Map projections are ways of representing the Earth’s surface on a flat surface. One of the most popular projections is the Mercator projection, developed by the Flemish cartographer Gerardus Mercator in 1569. This projection was designed for nautical purposes, as it preserves angles and therefore makes it easier to navigate. However, it distorts the size and shape of land masses, making countries near the poles appear much larger than they really are. This has been a subject of criticism for many years, as it perpetuates a Eurocentric and colonialist worldview.
One way to illustrate the distortions of the Mercator projection is to compare the size of different countries. For example, on a Mercator map, Greenland appears to be almost the same size as Africa, when in reality Africa is 14 times larger. Another way is to consider the size of circles on the map.
Recently, a planisphere was created to show the distortions of the Mercator projection in a different way. The planisphere shows every circle on the map with the same 500 mile radius. This means that the size of circles in different parts of the map are directly comparable. The planisphere highlights how distorted the Mercator projection really is, as circles near the poles appear much larger than those near the equator.
For example, on the planisphere, the circle that encompasses Greenland is much larger than the one that encompasses Australia, even though Australia is almost 15 times larger than Greenland. Similarly, the circle that encompasses Russia is much larger than the one that encompasses South America, even though South America is almost twice as large.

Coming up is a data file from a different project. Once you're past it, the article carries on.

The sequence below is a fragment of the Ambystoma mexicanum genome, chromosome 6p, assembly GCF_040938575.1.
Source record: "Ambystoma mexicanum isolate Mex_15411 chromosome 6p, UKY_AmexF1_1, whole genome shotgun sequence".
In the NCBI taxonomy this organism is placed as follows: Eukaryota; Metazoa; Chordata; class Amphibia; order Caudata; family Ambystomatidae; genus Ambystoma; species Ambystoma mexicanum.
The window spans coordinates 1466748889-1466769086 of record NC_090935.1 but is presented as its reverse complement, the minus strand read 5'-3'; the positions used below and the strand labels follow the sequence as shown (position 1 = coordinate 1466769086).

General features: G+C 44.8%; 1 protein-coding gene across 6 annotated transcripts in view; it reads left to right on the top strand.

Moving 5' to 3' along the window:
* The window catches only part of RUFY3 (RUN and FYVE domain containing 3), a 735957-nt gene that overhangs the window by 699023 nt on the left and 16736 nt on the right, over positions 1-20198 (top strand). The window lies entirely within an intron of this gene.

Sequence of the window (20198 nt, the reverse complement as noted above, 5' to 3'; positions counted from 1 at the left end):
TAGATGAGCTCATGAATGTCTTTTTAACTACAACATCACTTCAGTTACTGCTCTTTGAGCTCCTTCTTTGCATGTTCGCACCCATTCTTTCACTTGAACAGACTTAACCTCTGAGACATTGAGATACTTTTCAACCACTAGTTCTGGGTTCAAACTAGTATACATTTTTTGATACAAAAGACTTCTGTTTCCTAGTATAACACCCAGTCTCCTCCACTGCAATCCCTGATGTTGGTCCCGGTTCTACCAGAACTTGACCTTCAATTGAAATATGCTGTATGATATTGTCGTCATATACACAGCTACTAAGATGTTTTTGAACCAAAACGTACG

The planisphere is a powerful tool for visualizing the distortions of the Mercator projection and for understanding how cartography can perpetuate unequal power dynamics. By using a different projection or by employing a more critical approach to cartography, we can challenge the assumptions and biases that are built into our maps.
In conclusion, the Mercator projection is a popular but flawed way of representing the Earth’s surface on a flat map. The planisphere that shows every circle on the map with the same 500 mile radius is a powerful tool for illustrating the distortions of the Mercator projection and for understanding how cartography can perpetuate unequal power dynamics. By critically examining our maps and the projections we use, we can create a more accurate and just representation of our world.
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